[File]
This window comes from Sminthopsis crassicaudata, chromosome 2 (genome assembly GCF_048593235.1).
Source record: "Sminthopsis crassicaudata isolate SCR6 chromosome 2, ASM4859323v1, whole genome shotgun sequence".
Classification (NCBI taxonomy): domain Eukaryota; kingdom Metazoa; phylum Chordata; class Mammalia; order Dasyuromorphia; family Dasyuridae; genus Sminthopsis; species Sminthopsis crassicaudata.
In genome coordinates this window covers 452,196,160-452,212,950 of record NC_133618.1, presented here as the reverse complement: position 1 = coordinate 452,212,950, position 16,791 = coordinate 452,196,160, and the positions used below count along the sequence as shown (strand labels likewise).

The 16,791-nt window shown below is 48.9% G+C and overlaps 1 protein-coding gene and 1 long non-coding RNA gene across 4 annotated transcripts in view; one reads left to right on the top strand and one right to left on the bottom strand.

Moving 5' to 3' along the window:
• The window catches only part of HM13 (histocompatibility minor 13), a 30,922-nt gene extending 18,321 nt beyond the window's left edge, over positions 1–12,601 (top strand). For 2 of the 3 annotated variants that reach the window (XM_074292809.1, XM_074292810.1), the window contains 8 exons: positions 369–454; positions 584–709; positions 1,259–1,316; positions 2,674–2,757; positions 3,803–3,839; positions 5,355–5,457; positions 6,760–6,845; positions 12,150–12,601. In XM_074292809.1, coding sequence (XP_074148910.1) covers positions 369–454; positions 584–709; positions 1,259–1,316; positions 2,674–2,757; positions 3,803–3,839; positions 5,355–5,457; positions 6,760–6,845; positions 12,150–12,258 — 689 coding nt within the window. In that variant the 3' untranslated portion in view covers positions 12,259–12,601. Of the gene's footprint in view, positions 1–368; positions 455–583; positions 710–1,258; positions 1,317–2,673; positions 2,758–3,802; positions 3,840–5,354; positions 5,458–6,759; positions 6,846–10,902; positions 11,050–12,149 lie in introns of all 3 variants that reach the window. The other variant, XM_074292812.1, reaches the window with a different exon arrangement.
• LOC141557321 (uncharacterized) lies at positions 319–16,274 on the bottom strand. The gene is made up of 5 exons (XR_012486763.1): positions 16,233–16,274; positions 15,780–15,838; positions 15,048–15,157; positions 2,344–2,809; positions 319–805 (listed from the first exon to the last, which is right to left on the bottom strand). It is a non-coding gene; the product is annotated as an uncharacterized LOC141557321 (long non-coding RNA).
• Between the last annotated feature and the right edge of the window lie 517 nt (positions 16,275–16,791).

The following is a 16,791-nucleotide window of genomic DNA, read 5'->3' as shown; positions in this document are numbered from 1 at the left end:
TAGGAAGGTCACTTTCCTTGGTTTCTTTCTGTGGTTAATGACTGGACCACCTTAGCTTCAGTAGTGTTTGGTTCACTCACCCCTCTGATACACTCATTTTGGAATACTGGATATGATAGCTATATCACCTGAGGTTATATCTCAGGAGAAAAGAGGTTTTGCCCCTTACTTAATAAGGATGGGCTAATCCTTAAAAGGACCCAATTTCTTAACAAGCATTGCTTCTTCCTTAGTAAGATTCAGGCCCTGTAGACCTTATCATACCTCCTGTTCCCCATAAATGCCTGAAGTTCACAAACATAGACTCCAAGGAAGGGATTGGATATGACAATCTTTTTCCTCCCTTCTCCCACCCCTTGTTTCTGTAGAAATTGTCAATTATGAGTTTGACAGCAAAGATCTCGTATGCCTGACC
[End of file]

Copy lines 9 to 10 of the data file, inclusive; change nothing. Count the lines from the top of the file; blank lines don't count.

• Between the last annotated feature and the right edge of the window lie 517 nt (positions 16,275–16,791).

The following is a 16,791-nucleotide window of genomic DNA, read 5'->3' as shown; positions in this document are numbered from 1 at the left end: